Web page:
Who We Are

The New Jersey Life Sciences Vendors Alliance (NJLSVA) is a coalition of businesses, individuals and academia who provide goods and services to New Jersey’s life sciences companies.

The NJLSVA was founded to educate suppliers on trends in industry procurement and public policy that affects the life sciences industry.

Choose NJ’s RFP Watch

Choose New Jersey’s RFP Watch provides up-to-date information on business opportunities throughout the Garden State at a cost that is affordable for all companies – with a place of business in New Jersey – large and small.

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Congress

Trump Signs FDA User Fee Agreement into Law; PhRMA and BIO Applaud the Move

Washington, DC, August 21, 2017 — President Donald J. Trump on Friday signed into law a funding package for the Food and Drug Administration (FDA) that also takes steps to lower drug prices.

The FDA Reauthorization Act (FDARA) of 2017 reauthorizes a program in which drug and medical device makers pay the FDA a fee for every new product application.  The agency uses those funds to hire more people and speed up approvals.

The user fee program must be reauthorized every five years. The current program expires at the end of September, and if it hadn’t been signed into law before then, the agency would have had to lay off workers. Continue reading

U.S. Senate’s ‘Right to Try’ Bill Could Face Slower Action in House

Washington, DC, August 15, 2017Roll Call reports that a U.S. Senate-passed “right to try” bill that is intended to help dying patients access experimental drugs, which have yet to receive Food and Drug Administration (FDA), likely will face lengthier deliberations in the U.S. House of Representatives.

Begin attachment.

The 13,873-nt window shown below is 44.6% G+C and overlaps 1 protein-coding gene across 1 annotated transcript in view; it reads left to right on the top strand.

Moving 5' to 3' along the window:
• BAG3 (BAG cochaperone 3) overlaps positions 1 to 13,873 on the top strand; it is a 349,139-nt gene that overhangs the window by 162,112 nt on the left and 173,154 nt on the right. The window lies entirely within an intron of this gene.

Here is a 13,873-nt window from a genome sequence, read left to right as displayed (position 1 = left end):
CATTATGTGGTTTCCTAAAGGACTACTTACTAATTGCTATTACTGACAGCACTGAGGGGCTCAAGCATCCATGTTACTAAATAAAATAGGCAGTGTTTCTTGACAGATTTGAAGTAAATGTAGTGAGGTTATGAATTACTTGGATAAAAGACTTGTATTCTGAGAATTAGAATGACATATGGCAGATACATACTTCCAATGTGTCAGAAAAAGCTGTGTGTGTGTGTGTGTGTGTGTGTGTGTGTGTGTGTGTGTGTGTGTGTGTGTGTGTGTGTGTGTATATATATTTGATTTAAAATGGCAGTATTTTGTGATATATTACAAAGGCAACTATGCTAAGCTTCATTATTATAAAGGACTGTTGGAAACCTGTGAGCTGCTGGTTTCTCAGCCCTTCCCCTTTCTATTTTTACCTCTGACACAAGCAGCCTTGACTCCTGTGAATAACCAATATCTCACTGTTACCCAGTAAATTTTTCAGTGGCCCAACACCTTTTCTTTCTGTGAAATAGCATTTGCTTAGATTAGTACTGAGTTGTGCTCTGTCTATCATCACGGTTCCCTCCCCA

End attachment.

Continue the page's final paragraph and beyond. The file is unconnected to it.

While the Senate fast-tracked the bill on August 3, the House will likely subject it to a hearing and markup before bringing it up to a vote, according to congressional aides and a lobbyist.

The bill would reduce some of the paperwork involved in getting access to experimental treatments, and would offer protections to the drug companies who choose to make drugs available outside of a clinical trial. Continue reading

After 2-Year Hiatus, 2.3 Percent Medical Device Tax Could Be Reinstated on January 1; Industry Launches Campaign

Washington, DC, August 15, 2017 — Bob Salsberg reports in The Washington Post that the industry that makes medical devices from artificial hips to miniature pumps for IV drips is looking for a fallback plan to permanently repeal a widely reviled sales tax that almost met its end in Republicans’ health care legislation.

The 2.3 percent medical device excise tax — one of several taxes and fees in the Affordable Care Act that pay for expanded insurance coverage — has been the subject of ferocious lobbying by manufacturers seeking its permanent death.

Yet for now it’s on track to be reinstated on Jan. 1 after a two-year hiatus, leaving industry leaders worried it will hurt employment and stifle development of innovative, even lifesaving products. Continue reading

Kaiser Family Foundation Poll: 78 Percent Say Trump Should Try to Make Obamacare Work

Washington, DC, August 11, 2017 — Jessie Hellman reports in The Hill that 78 percent of Americans say President Trump and his administration should do what they can to make Obamacare work, according to a new Kaiser Family Foundation Poll released today.

That includes 95 percent of Democrats, 80 percent of independents and even a majority of Republicans at 52 percent, according to the.

Seventeen percent, though, think Trump should make the law fail so it can be replaced later. Continue reading